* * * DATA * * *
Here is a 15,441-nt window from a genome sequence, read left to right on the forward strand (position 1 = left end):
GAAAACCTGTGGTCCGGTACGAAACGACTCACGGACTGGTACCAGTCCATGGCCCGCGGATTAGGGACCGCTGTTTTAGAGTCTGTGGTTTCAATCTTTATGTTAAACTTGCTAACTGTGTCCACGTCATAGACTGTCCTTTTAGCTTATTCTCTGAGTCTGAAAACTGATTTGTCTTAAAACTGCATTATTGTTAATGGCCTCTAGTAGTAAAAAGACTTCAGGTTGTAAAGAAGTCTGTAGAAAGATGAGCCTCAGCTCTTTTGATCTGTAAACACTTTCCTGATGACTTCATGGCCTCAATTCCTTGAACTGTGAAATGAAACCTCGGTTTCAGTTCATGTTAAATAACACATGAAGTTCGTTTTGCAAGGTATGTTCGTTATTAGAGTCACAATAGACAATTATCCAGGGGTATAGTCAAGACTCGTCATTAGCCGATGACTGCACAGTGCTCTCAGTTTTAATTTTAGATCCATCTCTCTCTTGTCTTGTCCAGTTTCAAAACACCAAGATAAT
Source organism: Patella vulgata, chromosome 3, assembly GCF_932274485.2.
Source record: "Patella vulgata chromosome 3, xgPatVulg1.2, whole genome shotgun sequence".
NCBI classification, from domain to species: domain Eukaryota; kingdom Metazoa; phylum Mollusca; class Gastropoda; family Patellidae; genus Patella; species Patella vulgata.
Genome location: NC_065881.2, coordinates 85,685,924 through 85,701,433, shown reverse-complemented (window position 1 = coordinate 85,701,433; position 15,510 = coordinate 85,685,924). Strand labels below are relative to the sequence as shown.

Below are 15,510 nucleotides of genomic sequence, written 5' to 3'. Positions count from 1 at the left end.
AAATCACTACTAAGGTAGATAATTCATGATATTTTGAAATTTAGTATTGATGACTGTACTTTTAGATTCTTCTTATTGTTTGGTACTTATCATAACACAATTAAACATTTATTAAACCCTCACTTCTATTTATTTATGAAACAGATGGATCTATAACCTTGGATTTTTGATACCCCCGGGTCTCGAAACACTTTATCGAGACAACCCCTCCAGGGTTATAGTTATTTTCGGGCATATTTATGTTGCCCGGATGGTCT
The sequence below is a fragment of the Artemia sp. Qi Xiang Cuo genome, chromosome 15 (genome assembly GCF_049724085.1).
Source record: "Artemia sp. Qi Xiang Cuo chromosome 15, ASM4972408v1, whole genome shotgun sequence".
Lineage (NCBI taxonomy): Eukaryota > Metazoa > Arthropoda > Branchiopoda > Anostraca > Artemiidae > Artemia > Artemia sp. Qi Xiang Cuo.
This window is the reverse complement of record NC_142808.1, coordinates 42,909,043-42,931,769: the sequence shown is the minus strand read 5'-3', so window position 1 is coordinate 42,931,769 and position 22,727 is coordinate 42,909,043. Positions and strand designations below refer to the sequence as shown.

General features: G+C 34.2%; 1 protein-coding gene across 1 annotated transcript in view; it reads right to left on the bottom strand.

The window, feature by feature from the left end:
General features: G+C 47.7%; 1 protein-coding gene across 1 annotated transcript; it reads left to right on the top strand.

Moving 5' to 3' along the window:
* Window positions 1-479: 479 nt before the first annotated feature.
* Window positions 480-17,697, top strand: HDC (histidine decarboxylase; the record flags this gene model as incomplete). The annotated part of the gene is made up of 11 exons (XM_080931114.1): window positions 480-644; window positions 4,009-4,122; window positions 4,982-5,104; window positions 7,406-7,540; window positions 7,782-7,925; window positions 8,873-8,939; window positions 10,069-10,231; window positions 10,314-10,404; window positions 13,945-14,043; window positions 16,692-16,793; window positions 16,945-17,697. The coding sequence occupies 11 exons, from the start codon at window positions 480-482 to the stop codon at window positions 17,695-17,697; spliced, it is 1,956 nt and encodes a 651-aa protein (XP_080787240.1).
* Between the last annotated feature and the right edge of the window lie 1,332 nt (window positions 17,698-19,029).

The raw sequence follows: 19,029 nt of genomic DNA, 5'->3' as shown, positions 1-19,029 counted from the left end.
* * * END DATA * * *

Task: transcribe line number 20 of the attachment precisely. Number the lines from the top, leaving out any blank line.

The raw sequence follows: 19,029 nt of genomic DNA, 5'->3' as shown, positions 1-19,029 counted from the left end.